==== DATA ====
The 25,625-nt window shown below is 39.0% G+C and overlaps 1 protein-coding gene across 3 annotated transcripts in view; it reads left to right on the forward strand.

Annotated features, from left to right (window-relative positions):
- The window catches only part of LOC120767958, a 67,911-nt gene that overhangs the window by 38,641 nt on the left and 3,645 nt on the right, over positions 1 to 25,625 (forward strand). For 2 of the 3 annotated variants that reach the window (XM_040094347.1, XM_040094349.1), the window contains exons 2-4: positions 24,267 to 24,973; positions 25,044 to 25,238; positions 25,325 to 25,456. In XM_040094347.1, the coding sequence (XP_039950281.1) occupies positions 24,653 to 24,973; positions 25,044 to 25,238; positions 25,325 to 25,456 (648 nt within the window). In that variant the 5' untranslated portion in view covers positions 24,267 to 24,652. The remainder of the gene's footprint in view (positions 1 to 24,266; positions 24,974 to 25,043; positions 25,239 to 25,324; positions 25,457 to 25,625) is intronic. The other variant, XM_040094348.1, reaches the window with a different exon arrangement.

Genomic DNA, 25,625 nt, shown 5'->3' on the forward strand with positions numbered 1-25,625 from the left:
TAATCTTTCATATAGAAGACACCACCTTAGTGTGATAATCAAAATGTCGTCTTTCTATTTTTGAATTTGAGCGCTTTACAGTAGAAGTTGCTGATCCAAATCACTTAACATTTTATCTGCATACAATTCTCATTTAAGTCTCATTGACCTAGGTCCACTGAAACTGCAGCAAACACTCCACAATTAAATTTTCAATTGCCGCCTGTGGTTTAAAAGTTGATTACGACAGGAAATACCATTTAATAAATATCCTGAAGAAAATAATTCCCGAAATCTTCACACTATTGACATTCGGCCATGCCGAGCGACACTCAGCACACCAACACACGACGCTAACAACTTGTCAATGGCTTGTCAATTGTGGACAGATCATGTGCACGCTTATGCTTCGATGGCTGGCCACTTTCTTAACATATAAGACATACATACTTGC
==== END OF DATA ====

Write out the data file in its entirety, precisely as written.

The 25,625-nt window shown below is 39.0% G+C and overlaps 1 protein-coding gene across 3 annotated transcripts in view; it reads left to right on the forward strand.

Annotated features, from left to right (window-relative positions):
- The window catches only part of LOC120767958, a 67,911-nt gene that overhangs the window by 38,641 nt on the left and 3,645 nt on the right, over positions 1 to 25,625 (forward strand). For 2 of the 3 annotated variants that reach the window (XM_040094347.1, XM_040094349.1), the window contains exons 2-4: positions 24,267 to 24,973; positions 25,044 to 25,238; positions 25,325 to 25,456. In XM_040094347.1, the coding sequence (XP_039950281.1) occupies positions 24,653 to 24,973; positions 25,044 to 25,238; positions 25,325 to 25,456 (648 nt within the window). In that variant the 5' untranslated portion in view covers positions 24,267 to 24,652. The remainder of the gene's footprint in view (positions 1 to 24,266; positions 24,974 to 25,043; positions 25,239 to 25,324; positions 25,457 to 25,625) is intronic. The other variant, XM_040094348.1, reaches the window with a different exon arrangement.

Genomic DNA, 25,625 nt, shown 5'->3' on the forward strand with positions numbered 1-25,625 from the left:
TAATCTTTCATATAGAAGACACCACCTTAGTGTGATAATCAAAATGTCGTCTTTCTATTTTTGAATTTGAGCGCTTTACAGTAGAAGTTGCTGATCCAAATCACTTAACATTTTATCTGCATACAATTCTCATTTAAGTCTCATTGACCTAGGTCCACTGAAACTGCAGCAAACACTCCACAATTAAATTTTCAATTGCCGCCTGTGGTTTAAAAGTTGATTACGACAGGAAATACCATTTAATAAATATCCTGAAGAAAATAATTCCCGAAATCTTCACACTATTGACATTCGGCCATGCCGAGCGACACTCAGCACACCAACACACGACGCTAACAACTTGTCAATGGCTTGTCAATTGTGGACAGATCATGTGCACGCTTATGCTTCGATGGCTGGCCACTTTCTTAACATATAAGACATACATACTTGC